Exercise Form and Mechanics

Exercise Form and Mechanics

There are many things people are told not to do when exercising. Don’t round the back or shoulders. Don’t squat past 90 degrees. Don’t run, jump, or squat if you have arthritis. Don’t lift anything heavy. Make sure you have perfect form before adding any weight.

Sometimes the advice comes with good intentions (trying to help you prevent injuries) and sometimes it is sales-driven (try to sell a specific training service). Regardless, research doesn’t support these claims. Furthermore, research doesn’t support most claims about form and mechanics of exercise.

There is no “best” exercise or universal form for any movement pattern. We are all unique with differing body types, down to the shape of our bones and joints. Injuries are complex, resulting from a combination of training load (e.g., the rigors of sports, work, or raising kids), exercise intensity, stress, nutrition, and sleep.

You can safely exercise with a variety of body positions and movement patterns. The key is whether your body has adapted to that movement and can withstand the stress. If you don’t have experience with a type of exercise, such as lifting weights, don’t start maxing out and performing the exercise daily. But, if you build capacity, listen to your body, and put effort into good recovery and training habits (i.e. diet, sleep, and training frequency), you can perform any exercise you want.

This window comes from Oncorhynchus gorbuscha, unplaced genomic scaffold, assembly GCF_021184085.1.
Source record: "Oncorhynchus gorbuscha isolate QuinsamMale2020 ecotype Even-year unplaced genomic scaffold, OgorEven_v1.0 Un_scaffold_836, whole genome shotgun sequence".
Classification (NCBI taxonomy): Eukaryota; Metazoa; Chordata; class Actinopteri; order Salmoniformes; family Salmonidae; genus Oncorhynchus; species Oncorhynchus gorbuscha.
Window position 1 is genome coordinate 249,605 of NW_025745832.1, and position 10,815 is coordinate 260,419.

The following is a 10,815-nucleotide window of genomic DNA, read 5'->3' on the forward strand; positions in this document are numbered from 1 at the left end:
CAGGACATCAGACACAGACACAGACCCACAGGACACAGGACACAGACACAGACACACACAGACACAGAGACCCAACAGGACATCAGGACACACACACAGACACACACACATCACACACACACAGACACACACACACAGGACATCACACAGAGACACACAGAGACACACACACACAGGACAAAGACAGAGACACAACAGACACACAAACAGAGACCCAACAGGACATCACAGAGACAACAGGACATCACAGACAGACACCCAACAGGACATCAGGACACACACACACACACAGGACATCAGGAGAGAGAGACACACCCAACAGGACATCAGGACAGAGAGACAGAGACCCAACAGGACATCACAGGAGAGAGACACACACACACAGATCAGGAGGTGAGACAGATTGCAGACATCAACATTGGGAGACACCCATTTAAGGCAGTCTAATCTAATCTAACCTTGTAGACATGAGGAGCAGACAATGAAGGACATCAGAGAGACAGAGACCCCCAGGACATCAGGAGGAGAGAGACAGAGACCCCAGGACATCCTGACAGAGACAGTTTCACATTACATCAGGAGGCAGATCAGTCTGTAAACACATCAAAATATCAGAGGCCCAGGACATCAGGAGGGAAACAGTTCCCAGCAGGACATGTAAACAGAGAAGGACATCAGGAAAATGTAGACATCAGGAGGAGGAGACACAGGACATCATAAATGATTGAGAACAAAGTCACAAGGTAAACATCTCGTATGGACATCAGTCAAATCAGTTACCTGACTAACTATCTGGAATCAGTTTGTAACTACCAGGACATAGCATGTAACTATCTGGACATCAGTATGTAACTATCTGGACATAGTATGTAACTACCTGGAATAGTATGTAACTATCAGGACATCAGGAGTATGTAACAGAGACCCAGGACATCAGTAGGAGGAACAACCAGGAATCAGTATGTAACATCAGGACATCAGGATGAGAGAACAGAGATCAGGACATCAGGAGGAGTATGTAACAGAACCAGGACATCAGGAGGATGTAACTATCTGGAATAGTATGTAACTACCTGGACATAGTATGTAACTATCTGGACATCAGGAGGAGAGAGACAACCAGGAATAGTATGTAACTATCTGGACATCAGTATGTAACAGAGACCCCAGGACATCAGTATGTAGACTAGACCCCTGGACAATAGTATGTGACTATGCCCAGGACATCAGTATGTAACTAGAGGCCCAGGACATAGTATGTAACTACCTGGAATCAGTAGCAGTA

Throughout your physical therapy plan of care, we are providing exercise guidance. Sometimes, pain changes the way you move. For example, if you have low back pain you may not lift objects from the ground due to back pain, forcing you to take a knee or widen your stance. Or you may keep your back stiff and upright, relying more on your legs for lifting. If you have shoulder pain, you may arch your back more to reduce have far you have to lift your shoulders. Or maybe you have a limp after spraining your ankle, allowing you to reduce the amount of weight you put on your injured ankle.